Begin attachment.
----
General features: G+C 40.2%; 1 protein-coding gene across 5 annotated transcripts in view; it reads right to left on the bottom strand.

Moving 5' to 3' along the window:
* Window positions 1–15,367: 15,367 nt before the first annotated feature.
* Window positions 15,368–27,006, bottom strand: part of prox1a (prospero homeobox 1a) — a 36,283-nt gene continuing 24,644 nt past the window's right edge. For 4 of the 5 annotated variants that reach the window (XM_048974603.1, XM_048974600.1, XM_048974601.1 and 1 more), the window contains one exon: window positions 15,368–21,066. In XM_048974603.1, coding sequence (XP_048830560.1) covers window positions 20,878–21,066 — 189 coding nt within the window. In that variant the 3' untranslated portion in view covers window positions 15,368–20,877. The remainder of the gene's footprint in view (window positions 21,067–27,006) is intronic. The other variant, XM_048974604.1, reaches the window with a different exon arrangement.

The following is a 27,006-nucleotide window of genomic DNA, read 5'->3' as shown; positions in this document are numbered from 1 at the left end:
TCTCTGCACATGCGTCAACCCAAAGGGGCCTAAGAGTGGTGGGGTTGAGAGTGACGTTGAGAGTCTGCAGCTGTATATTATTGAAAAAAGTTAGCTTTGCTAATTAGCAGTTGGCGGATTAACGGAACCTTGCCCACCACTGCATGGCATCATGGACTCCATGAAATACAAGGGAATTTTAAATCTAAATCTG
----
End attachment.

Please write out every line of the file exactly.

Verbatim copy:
General features: G+C 40.2%; 1 protein-coding gene across 5 annotated transcripts in view; it reads right to left on the bottom strand.

Moving 5' to 3' along the window:
* Window positions 1–15,367: 15,367 nt before the first annotated feature.
* Window positions 15,368–27,006, bottom strand: part of prox1a (prospero homeobox 1a) — a 36,283-nt gene continuing 24,644 nt past the window's right edge. For 4 of the 5 annotated variants that reach the window (XM_048974603.1, XM_048974600.1, XM_048974601.1 and 1 more), the window contains one exon: window positions 15,368–21,066. In XM_048974603.1, coding sequence (XP_048830560.1) covers window positions 20,878–21,066 — 189 coding nt within the window. In that variant the 3' untranslated portion in view covers window positions 15,368–20,877. The remainder of the gene's footprint in view (window positions 21,067–27,006) is intronic. The other variant, XM_048974604.1, reaches the window with a different exon arrangement.

The following is a 27,006-nucleotide window of genomic DNA, read 5'->3' as shown; positions in this document are numbered from 1 at the left end:
TCTCTGCACATGCGTCAACCCAAAGGGGCCTAAGAGTGGTGGGGTTGAGAGTGACGTTGAGAGTCTGCAGCTGTATATTATTGAAAAAAGTTAGCTTTGCTAATTAGCAGTTGGCGGATTAACGGAACCTTGCCCACCACTGCATGGCATCATGGACTCCATGAAATACAAGGGAATTTTAAATCTAAATCTG